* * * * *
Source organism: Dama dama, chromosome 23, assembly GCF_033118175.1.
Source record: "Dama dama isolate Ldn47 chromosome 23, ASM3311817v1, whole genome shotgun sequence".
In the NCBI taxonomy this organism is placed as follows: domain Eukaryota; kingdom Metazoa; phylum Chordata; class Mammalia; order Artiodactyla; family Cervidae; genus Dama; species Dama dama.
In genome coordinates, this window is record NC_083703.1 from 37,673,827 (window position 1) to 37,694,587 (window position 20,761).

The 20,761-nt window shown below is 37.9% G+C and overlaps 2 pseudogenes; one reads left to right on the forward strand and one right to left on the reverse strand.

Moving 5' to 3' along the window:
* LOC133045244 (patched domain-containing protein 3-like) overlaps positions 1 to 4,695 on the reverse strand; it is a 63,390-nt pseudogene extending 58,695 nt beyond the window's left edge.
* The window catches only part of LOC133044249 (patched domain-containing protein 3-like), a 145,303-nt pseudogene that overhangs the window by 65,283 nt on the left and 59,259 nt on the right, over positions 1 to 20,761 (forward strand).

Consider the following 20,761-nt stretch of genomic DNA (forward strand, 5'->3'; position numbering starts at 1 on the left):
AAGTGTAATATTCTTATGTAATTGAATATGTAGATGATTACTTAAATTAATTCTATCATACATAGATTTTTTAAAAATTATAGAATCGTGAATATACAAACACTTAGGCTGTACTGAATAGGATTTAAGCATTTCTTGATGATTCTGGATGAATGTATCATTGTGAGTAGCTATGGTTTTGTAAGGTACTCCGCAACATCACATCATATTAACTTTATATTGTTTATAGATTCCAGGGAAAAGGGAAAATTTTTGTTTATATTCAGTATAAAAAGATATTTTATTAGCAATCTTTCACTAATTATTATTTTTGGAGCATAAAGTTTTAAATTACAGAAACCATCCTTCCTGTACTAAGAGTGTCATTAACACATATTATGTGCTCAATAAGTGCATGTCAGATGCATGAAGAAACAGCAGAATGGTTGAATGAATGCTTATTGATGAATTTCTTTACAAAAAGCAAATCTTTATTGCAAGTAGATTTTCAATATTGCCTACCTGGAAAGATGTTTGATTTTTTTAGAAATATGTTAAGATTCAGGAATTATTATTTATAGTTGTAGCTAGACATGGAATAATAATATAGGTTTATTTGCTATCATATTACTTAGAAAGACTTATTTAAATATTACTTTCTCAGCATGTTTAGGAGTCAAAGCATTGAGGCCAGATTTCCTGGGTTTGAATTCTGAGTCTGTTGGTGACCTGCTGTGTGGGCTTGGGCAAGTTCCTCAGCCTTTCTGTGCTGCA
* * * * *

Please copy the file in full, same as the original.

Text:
Source organism: Dama dama, chromosome 23, assembly GCF_033118175.1.
Source record: "Dama dama isolate Ldn47 chromosome 23, ASM3311817v1, whole genome shotgun sequence".
In the NCBI taxonomy this organism is placed as follows: domain Eukaryota; kingdom Metazoa; phylum Chordata; class Mammalia; order Artiodactyla; family Cervidae; genus Dama; species Dama dama.
In genome coordinates, this window is record NC_083703.1 from 37,673,827 (window position 1) to 37,694,587 (window position 20,761).

The 20,761-nt window shown below is 37.9% G+C and overlaps 2 pseudogenes; one reads left to right on the forward strand and one right to left on the reverse strand.

Moving 5' to 3' along the window:
* LOC133045244 (patched domain-containing protein 3-like) overlaps positions 1 to 4,695 on the reverse strand; it is a 63,390-nt pseudogene extending 58,695 nt beyond the window's left edge.
* The window catches only part of LOC133044249 (patched domain-containing protein 3-like), a 145,303-nt pseudogene that overhangs the window by 65,283 nt on the left and 59,259 nt on the right, over positions 1 to 20,761 (forward strand).

Consider the following 20,761-nt stretch of genomic DNA (forward strand, 5'->3'; position numbering starts at 1 on the left):
AAGTGTAATATTCTTATGTAATTGAATATGTAGATGATTACTTAAATTAATTCTATCATACATAGATTTTTTAAAAATTATAGAATCGTGAATATACAAACACTTAGGCTGTACTGAATAGGATTTAAGCATTTCTTGATGATTCTGGATGAATGTATCATTGTGAGTAGCTATGGTTTTGTAAGGTACTCCGCAACATCACATCATATTAACTTTATATTGTTTATAGATTCCAGGGAAAAGGGAAAATTTTTGTTTATATTCAGTATAAAAAGATATTTTATTAGCAATCTTTCACTAATTATTATTTTTGGAGCATAAAGTTTTAAATTACAGAAACCATCCTTCCTGTACTAAGAGTGTCATTAACACATATTATGTGCTCAATAAGTGCATGTCAGATGCATGAAGAAACAGCAGAATGGTTGAATGAATGCTTATTGATGAATTTCTTTACAAAAAGCAAATCTTTATTGCAAGTAGATTTTCAATATTGCCTACCTGGAAAGATGTTTGATTTTTTTAGAAATATGTTAAGATTCAGGAATTATTATTTATAGTTGTAGCTAGACATGGAATAATAATATAGGTTTATTTGCTATCATATTACTTAGAAAGACTTATTTAAATATTACTTTCTCAGCATGTTTAGGAGTCAAAGCATTGAGGCCAGATTTCCTGGGTTTGAATTCTGAGTCTGTTGGTGACCTGCTGTGTGGGCTTGGGCAAGTTCCTCAGCCTTTCTGTGCTGCA